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Priciest food since 1970s is a big challenge for governments

Global food prices were up 33% in August from a year earlier.
Image: Bloomberg

Whether for bread, rice or tortillas, governments across the world know that rising food costs can come with a political price. The dilemma is whether they can do enough to prevent having to pay it.

Global food prices were up 33% in August from a year earlier with vegetable oil, grains and meat on the rise, data from the United Nations Food and Agriculture Organization show. And it’s not likely to get better as extreme weather, soaring freight and fertilizer costs, shipping bottlenecks and labour shortages compound the problem. Dwindling foreign currency reserves are also hampering the ability of some nations to import food.

From Europe to Turkey and India, politicians are now handing out more aid, ordering sellers to cut prices and tinkering with trade rules to mitigate the impact on consumers.

The issue is more acute in emerging markets where the cost of food accounts for a greater chunk of household spending, and in crisis-hit nations. In Lebanon, militant group Hezbollah has tightened its grip on the country by distributing food. But even the U.S. is taking action to address affordability made more urgent during the coronavirus pandemic.

“Governments can intervene and commit to supporting lower consumer prices for a while,” said Cullen Hendrix, non-resident senior fellow at the Peterson Institute for International Economics, a Washington-based think tank. “But they can’t do it indefinitely.”

Food inflation spurred more than two dozen riots across Asia, the Middle East and Africa, contributing to the Arab Spring uprisings 10 years ago. Pockets of discontentment are growing again. Unrest in South Africa triggered by the arrest of former President Jacob Zuma in July turned to food as people looted grocery stores and restaurants. Shortages in Cuba led to the biggest protests in decades.

Adjusted for inflation and annualized, costs are already higher now than for almost anytime in the past six decades, according FAO data. Indeed, it’s now harder to afford food than it was during the 2011 protests in the Middle East that led to the overthrow of leaders in Tunisia, Libya and Egypt, said Alastair Smith, senior teaching fellow in global sustainable development at Warwick University in the UK.

“Food is more expensive today than it has been for the vast majority of modern recorded history,” he said.

Tunisia: crisis management

The ground zero for the Arab Spring protests, Tunisia has raw memories when it comes to food and politics. Just a few days after dismissing the government and suspending parliament in July, President Kais Saied urged producers and retailers to slash prices of selected produce.

Red meat prices fell by about 10% almost instantly, with the nation’s main business lobby group Utica announcing unspecified cuts in prices for staples ranging from wheat flour, meat, to dairy, coffee and soft drinks. Fruit prices fell by as much as 20%, Tunisian media reported. Still, consumer prices overall rose at an annual rate of 6.2% in August.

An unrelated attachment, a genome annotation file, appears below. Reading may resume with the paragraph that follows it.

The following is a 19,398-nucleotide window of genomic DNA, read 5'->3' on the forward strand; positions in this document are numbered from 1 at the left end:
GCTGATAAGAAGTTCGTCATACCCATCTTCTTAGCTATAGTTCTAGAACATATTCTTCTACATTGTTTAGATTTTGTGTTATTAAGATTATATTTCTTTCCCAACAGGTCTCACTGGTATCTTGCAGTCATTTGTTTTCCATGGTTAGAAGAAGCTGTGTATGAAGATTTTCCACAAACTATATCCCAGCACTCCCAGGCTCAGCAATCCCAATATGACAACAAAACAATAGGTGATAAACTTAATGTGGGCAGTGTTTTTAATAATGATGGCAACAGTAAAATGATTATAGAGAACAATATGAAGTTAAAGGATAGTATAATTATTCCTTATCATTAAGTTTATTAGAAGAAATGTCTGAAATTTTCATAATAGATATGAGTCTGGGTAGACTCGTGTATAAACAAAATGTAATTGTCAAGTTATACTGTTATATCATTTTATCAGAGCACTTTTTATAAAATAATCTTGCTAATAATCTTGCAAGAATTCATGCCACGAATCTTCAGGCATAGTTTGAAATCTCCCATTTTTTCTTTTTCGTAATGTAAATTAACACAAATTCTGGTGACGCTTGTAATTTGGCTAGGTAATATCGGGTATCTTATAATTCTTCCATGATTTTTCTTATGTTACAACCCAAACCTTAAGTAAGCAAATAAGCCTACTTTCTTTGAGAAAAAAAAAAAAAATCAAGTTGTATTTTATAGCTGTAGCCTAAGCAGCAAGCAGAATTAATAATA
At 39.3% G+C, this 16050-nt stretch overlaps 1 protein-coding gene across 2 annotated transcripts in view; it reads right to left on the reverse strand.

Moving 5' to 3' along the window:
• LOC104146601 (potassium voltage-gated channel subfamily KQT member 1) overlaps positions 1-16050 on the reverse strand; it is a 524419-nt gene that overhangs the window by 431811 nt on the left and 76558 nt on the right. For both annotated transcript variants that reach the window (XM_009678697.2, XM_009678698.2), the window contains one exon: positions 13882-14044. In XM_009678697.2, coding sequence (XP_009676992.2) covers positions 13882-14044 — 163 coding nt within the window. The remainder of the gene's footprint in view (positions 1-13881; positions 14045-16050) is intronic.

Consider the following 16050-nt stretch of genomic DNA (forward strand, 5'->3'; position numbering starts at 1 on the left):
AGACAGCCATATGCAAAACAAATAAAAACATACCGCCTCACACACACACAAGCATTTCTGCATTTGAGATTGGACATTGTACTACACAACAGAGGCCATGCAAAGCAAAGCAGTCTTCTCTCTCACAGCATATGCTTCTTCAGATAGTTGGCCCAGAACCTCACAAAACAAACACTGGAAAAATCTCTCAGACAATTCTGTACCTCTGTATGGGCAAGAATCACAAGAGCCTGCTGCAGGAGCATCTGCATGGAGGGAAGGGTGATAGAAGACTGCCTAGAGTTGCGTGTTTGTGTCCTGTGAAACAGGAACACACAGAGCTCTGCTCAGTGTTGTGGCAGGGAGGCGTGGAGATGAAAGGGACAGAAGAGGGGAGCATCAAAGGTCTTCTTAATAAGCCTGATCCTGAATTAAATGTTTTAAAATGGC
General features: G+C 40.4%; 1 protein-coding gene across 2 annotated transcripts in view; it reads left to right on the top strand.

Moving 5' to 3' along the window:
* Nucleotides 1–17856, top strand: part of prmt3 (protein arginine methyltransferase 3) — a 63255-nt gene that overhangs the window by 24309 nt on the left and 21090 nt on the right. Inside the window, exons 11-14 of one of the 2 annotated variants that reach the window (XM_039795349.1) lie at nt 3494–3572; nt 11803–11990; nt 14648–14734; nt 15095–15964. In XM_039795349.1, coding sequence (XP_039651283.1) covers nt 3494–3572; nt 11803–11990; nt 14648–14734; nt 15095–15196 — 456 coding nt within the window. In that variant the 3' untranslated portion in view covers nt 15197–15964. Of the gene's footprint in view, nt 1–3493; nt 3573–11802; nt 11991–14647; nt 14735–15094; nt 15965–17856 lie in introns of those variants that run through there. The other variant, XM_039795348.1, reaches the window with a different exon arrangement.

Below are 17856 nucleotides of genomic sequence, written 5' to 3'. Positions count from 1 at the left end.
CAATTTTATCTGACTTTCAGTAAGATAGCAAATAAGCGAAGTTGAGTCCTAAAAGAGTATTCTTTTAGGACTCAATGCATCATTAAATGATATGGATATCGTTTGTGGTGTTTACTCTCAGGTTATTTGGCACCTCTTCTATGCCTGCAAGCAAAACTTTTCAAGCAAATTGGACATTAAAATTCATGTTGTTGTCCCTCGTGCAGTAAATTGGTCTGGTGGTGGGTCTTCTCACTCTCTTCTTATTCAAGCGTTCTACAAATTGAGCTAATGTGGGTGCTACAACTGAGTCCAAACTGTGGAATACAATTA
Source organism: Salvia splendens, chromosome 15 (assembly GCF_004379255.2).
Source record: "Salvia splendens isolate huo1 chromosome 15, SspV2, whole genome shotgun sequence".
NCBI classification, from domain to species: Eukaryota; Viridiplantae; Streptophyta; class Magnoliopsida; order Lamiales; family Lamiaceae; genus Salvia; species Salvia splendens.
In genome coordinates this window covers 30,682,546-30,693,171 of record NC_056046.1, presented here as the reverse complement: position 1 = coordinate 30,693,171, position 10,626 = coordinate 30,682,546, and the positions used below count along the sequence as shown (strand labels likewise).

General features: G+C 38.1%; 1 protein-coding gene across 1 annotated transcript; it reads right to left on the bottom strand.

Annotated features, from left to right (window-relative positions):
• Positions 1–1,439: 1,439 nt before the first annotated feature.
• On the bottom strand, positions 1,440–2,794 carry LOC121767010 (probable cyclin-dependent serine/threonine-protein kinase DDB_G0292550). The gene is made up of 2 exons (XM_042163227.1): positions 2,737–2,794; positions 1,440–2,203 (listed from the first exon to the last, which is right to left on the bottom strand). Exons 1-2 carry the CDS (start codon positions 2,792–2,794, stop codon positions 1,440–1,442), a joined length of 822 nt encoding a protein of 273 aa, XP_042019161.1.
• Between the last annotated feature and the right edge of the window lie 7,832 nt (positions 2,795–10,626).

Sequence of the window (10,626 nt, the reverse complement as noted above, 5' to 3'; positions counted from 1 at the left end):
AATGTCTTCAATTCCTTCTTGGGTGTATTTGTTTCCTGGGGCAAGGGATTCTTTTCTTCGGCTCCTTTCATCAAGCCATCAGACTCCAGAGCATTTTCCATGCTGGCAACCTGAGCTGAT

Then there’s the prospect of subsidy cuts. A debate is raging about a long-planned shift to focus spending on the neediest citizens as Tunisia tries to secure a new financing program from the International Monetary Fund. That will likely lead to reduced support for items likes flour and sugar as well as electricity for a substantial number of households.

North African neighbors are also looking at subsidy cuts to help fix public finances. In Egypt, President Abdel-Fattah El-Sisi called for a rise in bread prices. Algerian bakers have already hiked prices of subsidized bread in an act of defiance amid a shortage of wheat or shrunk the size of loaves. In Morocco, authorities announced in July a plan that will see cuts to subsidies on sugar and low-cost wheat flour starting next year, subject to the approval of parliament.

Romania: rethinking trade

An agricultural worker shovels grain in a storage barn on a farm near the Danube Black Sea Canal in Agigea, Romania. Image: Evgeniy Maloletka/Bloomberg

The cost of bread is not just political for grain-importing countries in North Africa and the Middle East. Romania is Europe’s top exporter this season, and yet prices have soared at a double-digit pace. Overall inflation is set to be the fastest in eight years in 2021.

The former eastern bloc country also has a dark history when it comes to feeding its population. Severe shortages were a hallmark of communist dictator Nicolae Ceausescu before he was overthrown and executed in 1989.

Prime Minister Florin Citu’s government wants to cut dependence on imported processed food products as a way to reduce costs and narrow the trade deficit. He is already under pressure after the collapse of his coalition and faced a backlash over his answer to a question about the cost of a loaf of bread. “I don’t eat bread,” he answered.